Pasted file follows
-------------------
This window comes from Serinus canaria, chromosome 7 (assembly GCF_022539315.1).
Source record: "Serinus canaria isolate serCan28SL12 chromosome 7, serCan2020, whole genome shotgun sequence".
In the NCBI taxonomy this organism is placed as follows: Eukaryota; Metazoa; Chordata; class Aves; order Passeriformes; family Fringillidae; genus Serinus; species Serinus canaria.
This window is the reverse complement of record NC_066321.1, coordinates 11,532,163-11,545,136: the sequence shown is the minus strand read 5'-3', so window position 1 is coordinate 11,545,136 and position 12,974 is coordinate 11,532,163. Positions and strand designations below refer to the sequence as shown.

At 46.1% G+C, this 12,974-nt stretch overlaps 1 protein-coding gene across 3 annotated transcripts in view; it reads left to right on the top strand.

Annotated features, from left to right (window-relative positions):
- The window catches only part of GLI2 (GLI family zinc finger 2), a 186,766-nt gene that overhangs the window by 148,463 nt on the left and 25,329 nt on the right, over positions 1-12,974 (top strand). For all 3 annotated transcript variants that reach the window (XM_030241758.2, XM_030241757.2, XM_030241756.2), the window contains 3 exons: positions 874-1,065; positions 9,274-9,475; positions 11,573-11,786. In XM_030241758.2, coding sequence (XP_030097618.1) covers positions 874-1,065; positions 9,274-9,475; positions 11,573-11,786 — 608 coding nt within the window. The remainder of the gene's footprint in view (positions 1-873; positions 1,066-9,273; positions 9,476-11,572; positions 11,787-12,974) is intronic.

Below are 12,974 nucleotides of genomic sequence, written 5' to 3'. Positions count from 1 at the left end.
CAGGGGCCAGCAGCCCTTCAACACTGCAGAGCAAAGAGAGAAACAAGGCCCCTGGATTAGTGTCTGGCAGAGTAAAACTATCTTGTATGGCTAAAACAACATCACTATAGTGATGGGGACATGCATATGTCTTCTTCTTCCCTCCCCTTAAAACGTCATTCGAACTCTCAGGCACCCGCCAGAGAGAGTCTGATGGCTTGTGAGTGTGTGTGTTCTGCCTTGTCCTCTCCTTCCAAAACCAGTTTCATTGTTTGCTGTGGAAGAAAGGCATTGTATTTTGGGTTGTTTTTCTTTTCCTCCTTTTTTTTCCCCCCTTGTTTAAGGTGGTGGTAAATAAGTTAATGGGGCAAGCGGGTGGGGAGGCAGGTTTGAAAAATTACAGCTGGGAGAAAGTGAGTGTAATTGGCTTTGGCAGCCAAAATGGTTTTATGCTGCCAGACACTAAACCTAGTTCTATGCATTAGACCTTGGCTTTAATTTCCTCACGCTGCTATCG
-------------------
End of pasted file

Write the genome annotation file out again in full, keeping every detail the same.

This window comes from Serinus canaria, chromosome 7 (assembly GCF_022539315.1).
Source record: "Serinus canaria isolate serCan28SL12 chromosome 7, serCan2020, whole genome shotgun sequence".
In the NCBI taxonomy this organism is placed as follows: Eukaryota; Metazoa; Chordata; class Aves; order Passeriformes; family Fringillidae; genus Serinus; species Serinus canaria.
This window is the reverse complement of record NC_066321.1, coordinates 11,532,163-11,545,136: the sequence shown is the minus strand read 5'-3', so window position 1 is coordinate 11,545,136 and position 12,974 is coordinate 11,532,163. Positions and strand designations below refer to the sequence as shown.

At 46.1% G+C, this 12,974-nt stretch overlaps 1 protein-coding gene across 3 annotated transcripts in view; it reads left to right on the top strand.

Annotated features, from left to right (window-relative positions):
- The window catches only part of GLI2 (GLI family zinc finger 2), a 186,766-nt gene that overhangs the window by 148,463 nt on the left and 25,329 nt on the right, over positions 1-12,974 (top strand). For all 3 annotated transcript variants that reach the window (XM_030241758.2, XM_030241757.2, XM_030241756.2), the window contains 3 exons: positions 874-1,065; positions 9,274-9,475; positions 11,573-11,786. In XM_030241758.2, coding sequence (XP_030097618.1) covers positions 874-1,065; positions 9,274-9,475; positions 11,573-11,786 — 608 coding nt within the window. The remainder of the gene's footprint in view (positions 1-873; positions 1,066-9,273; positions 9,476-11,572; positions 11,787-12,974) is intronic.

Below are 12,974 nucleotides of genomic sequence, written 5' to 3'. Positions count from 1 at the left end.
CAGGGGCCAGCAGCCCTTCAACACTGCAGAGCAAAGAGAGAAACAAGGCCCCTGGATTAGTGTCTGGCAGAGTAAAACTATCTTGTATGGCTAAAACAACATCACTATAGTGATGGGGACATGCATATGTCTTCTTCTTCCCTCCCCTTAAAACGTCATTCGAACTCTCAGGCACCCGCCAGAGAGAGTCTGATGGCTTGTGAGTGTGTGTGTTCTGCCTTGTCCTCTCCTTCCAAAACCAGTTTCATTGTTTGCTGTGGAAGAAAGGCATTGTATTTTGGGTTGTTTTTCTTTTCCTCCTTTTTTTTCCCCCCTTGTTTAAGGTGGTGGTAAATAAGTTAATGGGGCAAGCGGGTGGGGAGGCAGGTTTGAAAAATTACAGCTGGGAGAAAGTGAGTGTAATTGGCTTTGGCAGCCAAAATGGTTTTATGCTGCCAGACACTAAACCTAGTTCTATGCATTAGACCTTGGCTTTAATTTCCTCACGCTGCTATCG